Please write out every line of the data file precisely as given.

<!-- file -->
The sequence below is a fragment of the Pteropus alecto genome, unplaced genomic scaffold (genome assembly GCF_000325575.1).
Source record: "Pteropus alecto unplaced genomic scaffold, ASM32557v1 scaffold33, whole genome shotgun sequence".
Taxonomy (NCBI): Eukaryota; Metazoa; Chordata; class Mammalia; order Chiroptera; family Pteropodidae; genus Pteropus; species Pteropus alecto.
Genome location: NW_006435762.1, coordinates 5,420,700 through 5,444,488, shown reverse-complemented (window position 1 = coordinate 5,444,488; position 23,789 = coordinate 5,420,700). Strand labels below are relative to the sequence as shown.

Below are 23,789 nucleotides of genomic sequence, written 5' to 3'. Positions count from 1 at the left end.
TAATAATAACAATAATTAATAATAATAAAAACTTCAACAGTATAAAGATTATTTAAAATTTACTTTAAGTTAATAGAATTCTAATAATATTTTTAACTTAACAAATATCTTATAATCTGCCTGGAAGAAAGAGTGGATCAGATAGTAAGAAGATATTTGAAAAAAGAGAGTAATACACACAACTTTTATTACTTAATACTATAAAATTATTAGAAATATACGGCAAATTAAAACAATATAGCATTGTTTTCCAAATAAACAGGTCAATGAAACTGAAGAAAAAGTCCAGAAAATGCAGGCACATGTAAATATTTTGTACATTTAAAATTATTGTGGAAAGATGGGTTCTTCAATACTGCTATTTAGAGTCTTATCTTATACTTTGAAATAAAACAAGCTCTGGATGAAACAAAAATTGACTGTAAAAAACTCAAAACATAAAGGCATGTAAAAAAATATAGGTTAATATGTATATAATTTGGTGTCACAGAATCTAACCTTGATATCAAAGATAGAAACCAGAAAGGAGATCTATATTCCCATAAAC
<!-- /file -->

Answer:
The sequence below is a fragment of the Pteropus alecto genome, unplaced genomic scaffold (genome assembly GCF_000325575.1).
Source record: "Pteropus alecto unplaced genomic scaffold, ASM32557v1 scaffold33, whole genome shotgun sequence".
Taxonomy (NCBI): Eukaryota; Metazoa; Chordata; class Mammalia; order Chiroptera; family Pteropodidae; genus Pteropus; species Pteropus alecto.
Genome location: NW_006435762.1, coordinates 5,420,700 through 5,444,488, shown reverse-complemented (window position 1 = coordinate 5,444,488; position 23,789 = coordinate 5,420,700). Strand labels below are relative to the sequence as shown.

Below are 23,789 nucleotides of genomic sequence, written 5' to 3'. Positions count from 1 at the left end.
TAATAATAACAATAATTAATAATAATAAAAACTTCAACAGTATAAAGATTATTTAAAATTTACTTTAAGTTAATAGAATTCTAATAATATTTTTAACTTAACAAATATCTTATAATCTGCCTGGAAGAAAGAGTGGATCAGATAGTAAGAAGATATTTGAAAAAAGAGAGTAATACACACAACTTTTATTACTTAATACTATAAAATTATTAGAAATATACGGCAAATTAAAACAATATAGCATTGTTTTCCAAATAAACAGGTCAATGAAACTGAAGAAAAAGTCCAGAAAATGCAGGCACATGTAAATATTTTGTACATTTAAAATTATTGTGGAAAGATGGGTTCTTCAATACTGCTATTTAGAGTCTTATCTTATACTTTGAAATAAAACAAGCTCTGGATGAAACAAAAATTGACTGTAAAAAACTCAAAACATAAAGGCATGTAAAAAAATATAGGTTAATATGTATATAATTTGGTGTCACAGAATCTAACCTTGATATCAAAGATAGAAACCAGAAAGGAGATCTATATTCCCATAAAC